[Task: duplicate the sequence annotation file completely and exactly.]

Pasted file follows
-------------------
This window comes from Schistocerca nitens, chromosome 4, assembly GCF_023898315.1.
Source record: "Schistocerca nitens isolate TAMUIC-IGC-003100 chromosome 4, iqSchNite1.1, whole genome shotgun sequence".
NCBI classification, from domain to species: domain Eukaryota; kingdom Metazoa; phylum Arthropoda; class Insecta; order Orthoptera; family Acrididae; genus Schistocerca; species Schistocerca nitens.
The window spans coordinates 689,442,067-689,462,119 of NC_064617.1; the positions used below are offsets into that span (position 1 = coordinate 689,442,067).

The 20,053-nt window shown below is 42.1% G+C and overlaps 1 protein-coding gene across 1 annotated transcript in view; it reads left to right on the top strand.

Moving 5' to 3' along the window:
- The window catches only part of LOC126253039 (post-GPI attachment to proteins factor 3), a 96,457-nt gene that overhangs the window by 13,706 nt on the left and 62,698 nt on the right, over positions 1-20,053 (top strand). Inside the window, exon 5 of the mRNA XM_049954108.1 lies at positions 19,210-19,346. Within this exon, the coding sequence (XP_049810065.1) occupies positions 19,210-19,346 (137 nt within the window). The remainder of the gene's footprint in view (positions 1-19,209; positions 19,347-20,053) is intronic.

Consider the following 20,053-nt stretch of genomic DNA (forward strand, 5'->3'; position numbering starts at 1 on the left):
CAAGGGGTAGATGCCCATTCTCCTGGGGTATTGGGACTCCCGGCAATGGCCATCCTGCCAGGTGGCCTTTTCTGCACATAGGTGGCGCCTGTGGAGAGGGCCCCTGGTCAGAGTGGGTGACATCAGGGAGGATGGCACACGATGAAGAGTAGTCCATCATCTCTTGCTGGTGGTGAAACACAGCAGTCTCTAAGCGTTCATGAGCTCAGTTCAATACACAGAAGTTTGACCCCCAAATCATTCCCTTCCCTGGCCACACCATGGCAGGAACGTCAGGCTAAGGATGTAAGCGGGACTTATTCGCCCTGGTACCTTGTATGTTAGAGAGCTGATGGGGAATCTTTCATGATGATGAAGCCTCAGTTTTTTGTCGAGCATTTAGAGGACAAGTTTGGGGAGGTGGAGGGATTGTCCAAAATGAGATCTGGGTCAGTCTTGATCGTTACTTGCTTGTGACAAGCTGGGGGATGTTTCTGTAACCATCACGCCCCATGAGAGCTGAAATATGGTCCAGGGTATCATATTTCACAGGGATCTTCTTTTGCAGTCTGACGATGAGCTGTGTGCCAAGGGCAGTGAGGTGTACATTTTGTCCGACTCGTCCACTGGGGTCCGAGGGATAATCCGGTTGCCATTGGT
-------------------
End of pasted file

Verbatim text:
This window comes from Schistocerca nitens, chromosome 4, assembly GCF_023898315.1.
Source record: "Schistocerca nitens isolate TAMUIC-IGC-003100 chromosome 4, iqSchNite1.1, whole genome shotgun sequence".
NCBI classification, from domain to species: domain Eukaryota; kingdom Metazoa; phylum Arthropoda; class Insecta; order Orthoptera; family Acrididae; genus Schistocerca; species Schistocerca nitens.
The window spans coordinates 689,442,067-689,462,119 of NC_064617.1; the positions used below are offsets into that span (position 1 = coordinate 689,442,067).

The 20,053-nt window shown below is 42.1% G+C and overlaps 1 protein-coding gene across 1 annotated transcript in view; it reads left to right on the top strand.

Moving 5' to 3' along the window:
- The window catches only part of LOC126253039 (post-GPI attachment to proteins factor 3), a 96,457-nt gene that overhangs the window by 13,706 nt on the left and 62,698 nt on the right, over positions 1-20,053 (top strand). Inside the window, exon 5 of the mRNA XM_049954108.1 lies at positions 19,210-19,346. Within this exon, the coding sequence (XP_049810065.1) occupies positions 19,210-19,346 (137 nt within the window). The remainder of the gene's footprint in view (positions 1-19,209; positions 19,347-20,053) is intronic.

Consider the following 20,053-nt stretch of genomic DNA (forward strand, 5'->3'; position numbering starts at 1 on the left):
CAAGGGGTAGATGCCCATTCTCCTGGGGTATTGGGACTCCCGGCAATGGCCATCCTGCCAGGTGGCCTTTTCTGCACATAGGTGGCGCCTGTGGAGAGGGCCCCTGGTCAGAGTGGGTGACATCAGGGAGGATGGCACACGATGAAGAGTAGTCCATCATCTCTTGCTGGTGGTGAAACACAGCAGTCTCTAAGCGTTCATGAGCTCAGTTCAATACACAGAAGTTTGACCCCCAAATCATTCCCTTCCCTGGCCACACCATGGCAGGAACGTCAGGCTAAGGATGTAAGCGGGACTTATTCGCCCTGGTACCTTGTATGTTAGAGAGCTGATGGGGAATCTTTCATGATGATGAAGCCTCAGTTTTTTGTCGAGCATTTAGAGGACAAGTTTGGGGAGGTGGAGGGATTGTCCAAAATGAGATCTGGGTCAGTCTTGATCGTTACTTGCTTGTGACAAGCTGGGGGATGTTTCTGTAACCATCACGCCCCATGAGAGCTGAAATATGGTCCAGGGTATCATATTTCACAGGGATCTTCTTTTGCAGTCTGACGATGAGCTGTGTGCCAAGGGCAGTGAGGTGTACATTTTGTCCGACTCGTCCACTGGGGTCCGAGGGATAATCCGGTTGCCATTGGT